Sometimes art gets more real than life. The play "Clybourne Park" invites people to think about race, which remains an uncomfortable topic, even as it remains constantly in view.
My wife and I saw “Clybourne Park” at the Rep recently.
The play kept returning to mind when I thought about recent mentions of race in the news.
I read a piece on the presidential campaign and thought about the play. Some white voters in swing states, The New York Times reported last week, are likely to steer clear of Obama because of race.
You’ll recall that some folks thought Obama’s election meant we’d reached the promised land of racial equality, even race irrelevance. Nope.
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A central message of the play is that some things have changed, but not everything. Polls and statistics may support that message, but not in ways that make as deep an impression as characters on stage.
Race remains an uncomfortable topic, even as it remains constantly in view, in the headlines and in its effects on people’s lives.
This play invites people to think and even talk about it.
(You should read my colleague Misha Berson’s review, seati.ms/KkdYnC.)
Briefly it follows Lorraine Hansberry’s 1959 play “A Raisin in the Sun,” about a black family trying to move out of Chicago’s slums and into the suburbs.
The first act of “Clybourne Park” is set in the house, just before the black family from “Raisin” moves in.
The same group of black and white actors plays a different set of characters in the second act, which is set in 2009, after the neighborhood has flipped from white to mostly black and now young white people are returning.
In the first act, the white people say anything they like and the black people mostly keep quiet. In the second, both speak but are cautious and defensive. The play is accessible because individual characters interacting are easy to relate to, but racism is more complicated and systemic than individual interactions may make it seem.
It’s natural that we connect more with a compelling human narrative. It’s that sort of narrative that’s driven attention to stories about the Trayvon Martin case, which was often reduced to strong, clear characters in a straightforward conflict.
But the truth is that neither the issues in the play nor those in the Trayvon Martin shooting were simple; it’s just that the other stuff — individual complexity or systemic racism — is harder to grasp.
Civil conversations about this sort of thing are difficult to have.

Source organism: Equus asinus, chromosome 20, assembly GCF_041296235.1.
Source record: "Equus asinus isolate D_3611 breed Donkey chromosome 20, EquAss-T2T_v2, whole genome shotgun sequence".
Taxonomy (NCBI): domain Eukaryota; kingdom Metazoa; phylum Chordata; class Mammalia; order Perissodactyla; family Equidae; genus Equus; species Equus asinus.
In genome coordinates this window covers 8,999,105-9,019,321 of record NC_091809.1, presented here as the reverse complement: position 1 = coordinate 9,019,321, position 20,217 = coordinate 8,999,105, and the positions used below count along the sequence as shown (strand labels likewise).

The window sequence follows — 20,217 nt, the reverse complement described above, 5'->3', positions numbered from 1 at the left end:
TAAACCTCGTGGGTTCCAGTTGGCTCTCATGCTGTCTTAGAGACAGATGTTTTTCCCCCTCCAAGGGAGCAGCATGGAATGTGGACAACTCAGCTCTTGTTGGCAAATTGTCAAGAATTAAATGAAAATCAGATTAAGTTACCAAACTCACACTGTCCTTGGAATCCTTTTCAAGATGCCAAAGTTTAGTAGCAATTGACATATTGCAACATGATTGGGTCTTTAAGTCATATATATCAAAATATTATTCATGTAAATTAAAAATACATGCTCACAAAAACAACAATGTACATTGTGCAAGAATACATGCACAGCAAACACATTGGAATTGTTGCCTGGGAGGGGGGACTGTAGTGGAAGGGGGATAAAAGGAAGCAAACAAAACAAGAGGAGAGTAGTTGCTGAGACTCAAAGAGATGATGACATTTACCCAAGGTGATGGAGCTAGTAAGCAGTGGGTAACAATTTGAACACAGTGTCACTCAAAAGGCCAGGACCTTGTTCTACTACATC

When I wrote about the killing of Trayvon Martin on March 25 (seati.ms/IMXF32), I said it was a sign of progress that the outrage was broadly shared. But it turns out we aren’t as close in our views of the case as I first thought.
Gallup released a poll April 5 that showed wide differences in perceptions between black people and other Americans.
Most people said they were following the case to some degree, but 52 percent of black people said they were following the case very closely, versus 19 percent of other people.
Was racial bias a factor in the shooting and the events that led up to it? Fifty-two percent of blacks said yes, but only 31 percent of other people did.
As with most things, I’d guess people assume that those who don’t share their views are simply wrong.
Real conversations can help people understand how they each arrive at their views, which could lead to better understanding all around. But that’s as hard to do in real life as it was on the stage.
An April 12 New York Times story about the play coming to Broadway said the actors themselves found their roles emotionally taxing, especially the first act in which so many painful words are said that some of the actors asked for breaks in rehearsal to calm themselves.
Sitting in the audience is a lot easier. The Rep invited people to take another step and attend discussions led by a panel after Saturday matinee (2 p.m.) performances. The last discussion will be this Saturday.
Talking around race hasn’t made misunderstandings or racism go away yet; more engagement couldn’t hurt.
Jerry Large’s column appears Monday and Thursday. Reach him at 206-464-3346 or firstname.lastname@example.org.